22nd Feb 2013

Source: Guyana Times

The Guyana Telephone and Telegraph (GT&T) company has lost its request to stay the enforcement of the order of Justice Rishi Persaud pending appeal, which had declared the monopoly held by the company as unlawful and awarded $1 million in damages to a man who had sued the telephone giant. GT&T has since appealed the decision and was granted an interim injunction which must be filed in 14 days.

Justice BS Roy on Friday refused to stay Justice Persaud’s June 19, 2012 order, which directed GT&T to pay entrepreneur James Samuels $1,000,000 in damages and declaring GT&T to be an unlawful monopoly. Samuels, who was previously represented by Charles Ramson, SC, is currently represented by attorneys Parmanand Mohanlall and Dave Kissoon of Cozen O’Connor, with Miles Fitzpatrick, SC and Timothy Jonas representing GT&T.

Samuels had applied for and was provided with DSL Internet service by GT&T in 2006, which holds an exclusive licence for national and international voice and data transmission under the Telecommunication Act 1990. After the Internet service was installed on the plaintiff’s computer located at his residence in Georgetown, he subscribed to a Voice Over Internet Protocol Service (VOIP) provided by the Vonage Company of the United States of America. Vonage enables a subscriber to send and receive voice communication electronically over the Internet by use of a personal computer.

Samuels had written GT&T to inform them of his intention to utilise the VOIP service in Guyana, to which GT&T replied advising him that under the terms of his contract with the defendant, he was prohibited from utilising the DSL service for international telephone activities or for international telephone bypass, and blocked Samuel’s Internet access, thereby disrupting the DSL service which was provided to him. GT&T had contended that the disruption of the service was justified since the plaintiff was unlawfully operating an unlicensed telecommunication service in contravention of the provisions of the Telecommunications Act, Act 27 of 1990 and of the defendant’s contract and licence with the government of Guyana.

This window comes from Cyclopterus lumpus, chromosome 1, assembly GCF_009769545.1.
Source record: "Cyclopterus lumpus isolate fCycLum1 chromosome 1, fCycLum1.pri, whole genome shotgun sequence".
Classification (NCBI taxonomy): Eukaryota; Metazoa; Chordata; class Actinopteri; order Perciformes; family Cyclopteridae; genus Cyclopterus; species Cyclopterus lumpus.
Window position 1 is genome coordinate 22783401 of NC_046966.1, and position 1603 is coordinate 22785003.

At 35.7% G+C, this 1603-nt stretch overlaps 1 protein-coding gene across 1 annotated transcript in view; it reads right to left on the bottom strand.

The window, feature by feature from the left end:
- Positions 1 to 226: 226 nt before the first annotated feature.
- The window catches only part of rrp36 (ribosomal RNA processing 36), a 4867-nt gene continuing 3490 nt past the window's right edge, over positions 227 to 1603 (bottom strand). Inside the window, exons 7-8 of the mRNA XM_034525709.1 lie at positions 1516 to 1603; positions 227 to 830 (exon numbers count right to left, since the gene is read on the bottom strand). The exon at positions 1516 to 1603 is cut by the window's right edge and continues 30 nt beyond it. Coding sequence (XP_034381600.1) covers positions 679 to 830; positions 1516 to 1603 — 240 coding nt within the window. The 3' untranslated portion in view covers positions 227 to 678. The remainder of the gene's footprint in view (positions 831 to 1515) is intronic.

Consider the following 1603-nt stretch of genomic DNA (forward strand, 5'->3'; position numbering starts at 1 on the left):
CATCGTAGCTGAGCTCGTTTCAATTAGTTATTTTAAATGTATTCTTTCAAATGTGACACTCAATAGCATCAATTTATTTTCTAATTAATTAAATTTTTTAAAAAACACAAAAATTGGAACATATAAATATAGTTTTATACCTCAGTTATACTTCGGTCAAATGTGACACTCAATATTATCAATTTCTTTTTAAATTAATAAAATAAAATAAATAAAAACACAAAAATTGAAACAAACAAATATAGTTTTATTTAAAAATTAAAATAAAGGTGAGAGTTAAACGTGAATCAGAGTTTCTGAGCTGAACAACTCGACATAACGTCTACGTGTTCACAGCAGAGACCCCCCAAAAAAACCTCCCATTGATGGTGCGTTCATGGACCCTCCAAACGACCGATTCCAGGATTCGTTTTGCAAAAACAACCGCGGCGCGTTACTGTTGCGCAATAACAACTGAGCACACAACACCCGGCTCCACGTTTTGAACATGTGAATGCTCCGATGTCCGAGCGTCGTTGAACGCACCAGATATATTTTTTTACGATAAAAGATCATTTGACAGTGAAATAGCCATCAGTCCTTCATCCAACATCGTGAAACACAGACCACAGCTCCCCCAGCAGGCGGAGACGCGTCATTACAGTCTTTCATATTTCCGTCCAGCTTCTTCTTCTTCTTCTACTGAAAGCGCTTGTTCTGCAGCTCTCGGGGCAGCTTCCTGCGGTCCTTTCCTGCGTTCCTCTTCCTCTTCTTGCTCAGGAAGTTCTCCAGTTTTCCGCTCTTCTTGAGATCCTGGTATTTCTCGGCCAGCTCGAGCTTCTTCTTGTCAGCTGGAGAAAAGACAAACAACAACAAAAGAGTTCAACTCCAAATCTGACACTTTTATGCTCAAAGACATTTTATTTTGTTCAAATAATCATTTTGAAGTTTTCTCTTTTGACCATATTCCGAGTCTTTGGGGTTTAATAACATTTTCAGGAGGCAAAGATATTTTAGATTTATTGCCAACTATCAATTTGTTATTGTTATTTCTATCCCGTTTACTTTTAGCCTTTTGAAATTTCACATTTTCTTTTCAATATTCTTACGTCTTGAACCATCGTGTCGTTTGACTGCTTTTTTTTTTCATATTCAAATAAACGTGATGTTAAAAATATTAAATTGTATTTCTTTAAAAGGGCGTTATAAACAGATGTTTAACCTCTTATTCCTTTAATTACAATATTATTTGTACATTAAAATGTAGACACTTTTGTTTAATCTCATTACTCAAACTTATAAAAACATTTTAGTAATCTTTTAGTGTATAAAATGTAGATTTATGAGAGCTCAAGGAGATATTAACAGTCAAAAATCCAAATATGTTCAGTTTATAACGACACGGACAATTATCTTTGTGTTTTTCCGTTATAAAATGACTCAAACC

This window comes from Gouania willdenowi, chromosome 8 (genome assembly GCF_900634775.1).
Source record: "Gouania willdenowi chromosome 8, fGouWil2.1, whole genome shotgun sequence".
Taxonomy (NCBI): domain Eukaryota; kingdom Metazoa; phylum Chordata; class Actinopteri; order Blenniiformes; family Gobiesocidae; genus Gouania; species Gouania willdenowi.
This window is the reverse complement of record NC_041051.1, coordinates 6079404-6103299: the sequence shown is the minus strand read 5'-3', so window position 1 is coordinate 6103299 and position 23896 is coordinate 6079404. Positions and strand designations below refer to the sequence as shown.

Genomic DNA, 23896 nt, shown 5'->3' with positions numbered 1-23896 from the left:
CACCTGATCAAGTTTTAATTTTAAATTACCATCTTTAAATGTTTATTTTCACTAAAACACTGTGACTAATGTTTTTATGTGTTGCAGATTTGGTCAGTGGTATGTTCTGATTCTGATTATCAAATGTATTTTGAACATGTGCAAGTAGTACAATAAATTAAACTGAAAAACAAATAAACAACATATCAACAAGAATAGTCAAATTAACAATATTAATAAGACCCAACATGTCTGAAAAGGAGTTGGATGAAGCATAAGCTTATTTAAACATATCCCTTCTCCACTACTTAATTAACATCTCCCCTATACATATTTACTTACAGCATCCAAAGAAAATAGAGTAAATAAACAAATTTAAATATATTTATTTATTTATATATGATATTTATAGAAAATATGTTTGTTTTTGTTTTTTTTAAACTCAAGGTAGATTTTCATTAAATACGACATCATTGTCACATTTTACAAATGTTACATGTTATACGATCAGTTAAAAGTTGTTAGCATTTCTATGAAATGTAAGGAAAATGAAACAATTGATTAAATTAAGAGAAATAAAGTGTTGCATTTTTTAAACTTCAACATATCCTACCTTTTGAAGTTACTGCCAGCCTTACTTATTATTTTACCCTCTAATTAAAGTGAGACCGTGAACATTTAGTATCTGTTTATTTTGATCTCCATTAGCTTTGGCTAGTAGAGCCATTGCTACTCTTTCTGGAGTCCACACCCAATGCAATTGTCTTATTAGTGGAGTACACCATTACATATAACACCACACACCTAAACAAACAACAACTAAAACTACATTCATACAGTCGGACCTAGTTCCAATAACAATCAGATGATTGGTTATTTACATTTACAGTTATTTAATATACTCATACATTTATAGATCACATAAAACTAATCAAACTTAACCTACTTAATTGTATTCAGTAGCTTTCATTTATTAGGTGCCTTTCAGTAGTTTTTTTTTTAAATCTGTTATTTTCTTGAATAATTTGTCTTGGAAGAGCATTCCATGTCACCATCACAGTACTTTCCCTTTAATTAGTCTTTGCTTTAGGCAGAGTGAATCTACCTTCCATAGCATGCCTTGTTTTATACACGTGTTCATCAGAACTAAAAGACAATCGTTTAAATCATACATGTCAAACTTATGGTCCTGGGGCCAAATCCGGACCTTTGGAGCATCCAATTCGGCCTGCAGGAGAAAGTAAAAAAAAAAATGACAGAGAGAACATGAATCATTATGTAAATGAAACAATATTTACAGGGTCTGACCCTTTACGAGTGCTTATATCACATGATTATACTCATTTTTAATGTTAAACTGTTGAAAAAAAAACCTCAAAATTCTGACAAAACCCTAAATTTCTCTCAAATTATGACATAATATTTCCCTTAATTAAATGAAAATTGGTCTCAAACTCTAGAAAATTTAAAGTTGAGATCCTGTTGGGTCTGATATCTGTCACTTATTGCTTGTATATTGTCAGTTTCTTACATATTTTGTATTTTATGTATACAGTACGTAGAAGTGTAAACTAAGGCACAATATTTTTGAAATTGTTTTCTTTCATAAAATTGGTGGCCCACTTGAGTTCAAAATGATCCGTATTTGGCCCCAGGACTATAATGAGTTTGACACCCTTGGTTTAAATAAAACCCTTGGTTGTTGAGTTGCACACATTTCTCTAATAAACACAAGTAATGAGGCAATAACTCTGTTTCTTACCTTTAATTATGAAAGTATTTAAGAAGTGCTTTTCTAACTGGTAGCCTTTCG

As a consequence, Samuels instituted proceedings in the High Court seeking, inter alia, a declaration that there is a breach of the contract executed between himself and GT&T for the provision of the DSL service for his premises at 292 Church Street, Queenstown, with respect to his use of VOIP equipment. After a trial on the issues, Justice Persaud not only awarded Samuels damages, but stated that “I accordingly uphold the plaintiff’s submission on this issue and find that the licence granting an exclusive right or monopoly to the defendant [GT&T] to provide telecommunications service or to control or regulate voice and data transmission on the Internet is unlawful and void.”

GT&T had responded to the July 20 ruling by Justice Persaud saying that the Commercial Court ruling by Justice Persaud is in clear violation of its lawful rights under the Telecommunications Act of 1990 and other Guyana laws. “We are further concerned that attempts to develop telecommunications policy through piecemeal court decisions are harmful to both consumers and the country. GT&T has long made it clear that we support an open and competitive telecommunications landscape. We stand ready to negotiate a thoughtful, comprehensive policy that both protects consumers and promotes further investment by GT&T in Guyana’s telecoms sector,” GT&T had said.

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